The numbering system was eventually discarded, but I first thought about putting a number to each individual part. I had this idea of seeing how many parts would there be in total, but in the end I decided to not bother. The important thing was to name the part as simple and clear as possible, put the flight path direction if it was necessary, and then put things that would give me a clue of the colour, like “connection” or “metal ring”. I’m thinking this robot is built using similar materials for things like the hinges or connecting plates. So it makes sense they’re all using the same shade of grey and similar features like bolts or connection struts. Since I want to be able to texture them all in a fast way, I would spend more time naming these things.
The wing spoilers were a stupid thing. I spent a lot of time naming them, but as you’ll see soon, that didn’t make sense. They had to be mapped in their place with the upper part of the wing, since the paint job has a Macross logo that will include the wing and the spoilers. So it had to look like it was painted as a single piece.
I did things like separating with blue and pink things that were named from things that were not, then decided to just starting to assign a base colour to them to separate them even further.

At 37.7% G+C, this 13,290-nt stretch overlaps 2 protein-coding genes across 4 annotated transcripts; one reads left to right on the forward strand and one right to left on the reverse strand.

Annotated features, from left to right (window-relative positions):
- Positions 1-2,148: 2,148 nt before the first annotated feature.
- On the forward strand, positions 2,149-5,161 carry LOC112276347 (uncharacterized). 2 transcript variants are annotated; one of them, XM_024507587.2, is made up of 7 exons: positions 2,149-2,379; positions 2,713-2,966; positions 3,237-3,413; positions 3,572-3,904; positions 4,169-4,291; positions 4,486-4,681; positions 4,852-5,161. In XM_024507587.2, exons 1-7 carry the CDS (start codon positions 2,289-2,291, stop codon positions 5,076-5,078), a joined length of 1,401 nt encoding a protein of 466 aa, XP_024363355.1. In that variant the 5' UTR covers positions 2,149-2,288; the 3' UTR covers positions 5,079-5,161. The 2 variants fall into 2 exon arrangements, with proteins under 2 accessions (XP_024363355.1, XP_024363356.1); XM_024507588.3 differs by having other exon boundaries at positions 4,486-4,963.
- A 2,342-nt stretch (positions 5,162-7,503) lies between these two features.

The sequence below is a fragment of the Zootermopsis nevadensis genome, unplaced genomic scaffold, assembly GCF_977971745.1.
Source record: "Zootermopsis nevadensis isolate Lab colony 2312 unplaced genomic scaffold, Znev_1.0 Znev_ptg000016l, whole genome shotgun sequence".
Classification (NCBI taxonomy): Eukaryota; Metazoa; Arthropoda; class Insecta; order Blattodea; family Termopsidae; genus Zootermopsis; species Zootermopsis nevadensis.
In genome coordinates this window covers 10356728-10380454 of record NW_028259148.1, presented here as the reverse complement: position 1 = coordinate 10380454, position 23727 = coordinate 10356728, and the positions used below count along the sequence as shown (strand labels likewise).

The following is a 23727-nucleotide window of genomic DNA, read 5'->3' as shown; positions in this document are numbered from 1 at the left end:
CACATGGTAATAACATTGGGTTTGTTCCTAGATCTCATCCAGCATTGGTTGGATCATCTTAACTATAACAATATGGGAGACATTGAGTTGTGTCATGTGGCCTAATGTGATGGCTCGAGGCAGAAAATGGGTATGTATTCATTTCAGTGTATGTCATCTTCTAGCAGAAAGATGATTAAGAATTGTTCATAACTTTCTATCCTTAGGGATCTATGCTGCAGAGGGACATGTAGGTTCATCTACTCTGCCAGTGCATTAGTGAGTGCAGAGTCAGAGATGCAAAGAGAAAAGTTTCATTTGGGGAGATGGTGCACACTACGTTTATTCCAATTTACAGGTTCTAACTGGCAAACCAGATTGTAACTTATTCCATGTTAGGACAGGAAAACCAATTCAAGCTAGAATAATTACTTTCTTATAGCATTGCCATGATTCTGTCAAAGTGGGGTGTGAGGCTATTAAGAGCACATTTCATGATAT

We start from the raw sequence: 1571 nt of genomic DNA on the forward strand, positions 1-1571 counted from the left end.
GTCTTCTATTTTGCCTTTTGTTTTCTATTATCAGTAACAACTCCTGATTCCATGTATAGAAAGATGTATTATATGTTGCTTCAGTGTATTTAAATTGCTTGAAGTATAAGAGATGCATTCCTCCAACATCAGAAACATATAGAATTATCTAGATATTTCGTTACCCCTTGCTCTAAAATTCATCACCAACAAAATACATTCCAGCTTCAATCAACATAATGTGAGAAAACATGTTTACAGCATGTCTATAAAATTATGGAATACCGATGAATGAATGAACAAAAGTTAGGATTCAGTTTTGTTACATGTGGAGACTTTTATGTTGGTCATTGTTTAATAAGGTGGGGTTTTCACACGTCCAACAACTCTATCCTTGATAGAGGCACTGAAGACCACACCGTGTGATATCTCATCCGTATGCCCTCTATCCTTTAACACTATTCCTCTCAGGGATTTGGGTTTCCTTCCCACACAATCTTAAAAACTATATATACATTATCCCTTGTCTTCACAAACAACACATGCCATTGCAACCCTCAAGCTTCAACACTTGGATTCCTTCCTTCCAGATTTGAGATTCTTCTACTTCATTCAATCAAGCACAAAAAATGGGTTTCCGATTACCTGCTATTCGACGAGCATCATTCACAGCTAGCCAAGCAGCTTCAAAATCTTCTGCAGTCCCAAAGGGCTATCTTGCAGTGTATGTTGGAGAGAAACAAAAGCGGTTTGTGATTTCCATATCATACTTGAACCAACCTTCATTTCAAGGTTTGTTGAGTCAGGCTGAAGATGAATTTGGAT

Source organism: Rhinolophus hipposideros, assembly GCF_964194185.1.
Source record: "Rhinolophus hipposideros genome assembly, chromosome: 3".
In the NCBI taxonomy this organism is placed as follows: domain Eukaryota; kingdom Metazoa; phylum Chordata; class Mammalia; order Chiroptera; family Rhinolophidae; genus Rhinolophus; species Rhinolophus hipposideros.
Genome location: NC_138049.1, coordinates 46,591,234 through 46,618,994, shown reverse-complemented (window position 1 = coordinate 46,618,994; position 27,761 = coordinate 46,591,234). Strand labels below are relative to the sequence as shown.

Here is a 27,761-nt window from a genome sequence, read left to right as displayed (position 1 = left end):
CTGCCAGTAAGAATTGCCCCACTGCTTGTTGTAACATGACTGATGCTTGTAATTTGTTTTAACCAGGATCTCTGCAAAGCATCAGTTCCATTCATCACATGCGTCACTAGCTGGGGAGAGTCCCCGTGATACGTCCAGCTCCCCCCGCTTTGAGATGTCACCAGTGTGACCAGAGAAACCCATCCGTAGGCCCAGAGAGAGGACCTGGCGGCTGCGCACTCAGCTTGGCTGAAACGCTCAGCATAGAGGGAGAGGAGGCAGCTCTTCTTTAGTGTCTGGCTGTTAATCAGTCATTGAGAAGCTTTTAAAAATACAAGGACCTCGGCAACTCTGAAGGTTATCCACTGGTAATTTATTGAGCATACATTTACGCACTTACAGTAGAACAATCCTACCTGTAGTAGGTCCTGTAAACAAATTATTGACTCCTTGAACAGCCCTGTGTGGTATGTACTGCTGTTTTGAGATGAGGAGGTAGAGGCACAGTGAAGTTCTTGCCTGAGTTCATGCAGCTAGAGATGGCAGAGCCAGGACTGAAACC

Yeah, the nose logo. This is going to be a challenge. Those two parts are not even close in the UV map. the upper part of the logo is two different pieces, and the lower part is just one. Still not a clue how to pull that one off.
I also noticed the textures were not completely touching all the corners of each part. There had to be a small margin left in each part with the base colour, instead of filling each part precisely. I had to become, turns out, less precise to get a better result.
The moment I added those black wing stripes the whole thing started to really look like in the anime. I was happy!!
A small transformation shot to see if the textures were working well in the seams for the connection parts. Those untextured parts belong to the mechanisms, which will need their own UV map and are mostly mechanical grey things that I couldn’t add to the big image.
Ah yes, the stupid decision to map the spoilers separately from the wing body. I had to go back and put the UVs in position, reexport the UV map again and update the Photoshop file. But I’m glad it was not such a big deal.
Mapping the frontal part for the cockpit, this is getting closer and closer to the Anime look. Though I need to take a course on shaders. This material still looks like golden plastic. It’s supposed to be hi-tech planet re-entry resistant ultra-light alloy metal.
This one makes me so happy!!!
I’m gonna start going more and more precise on the paintjob till I have something that looks just like the Hasegawa model. Then, I’ll raise the stakes and go super detailed on each part. Weathering, panel lines, bolts, pins, handlebars, service doors, oil spills. Combined with the specular map and the bump map for the panel lines and bolts, this should end up looking a lot more hi-res.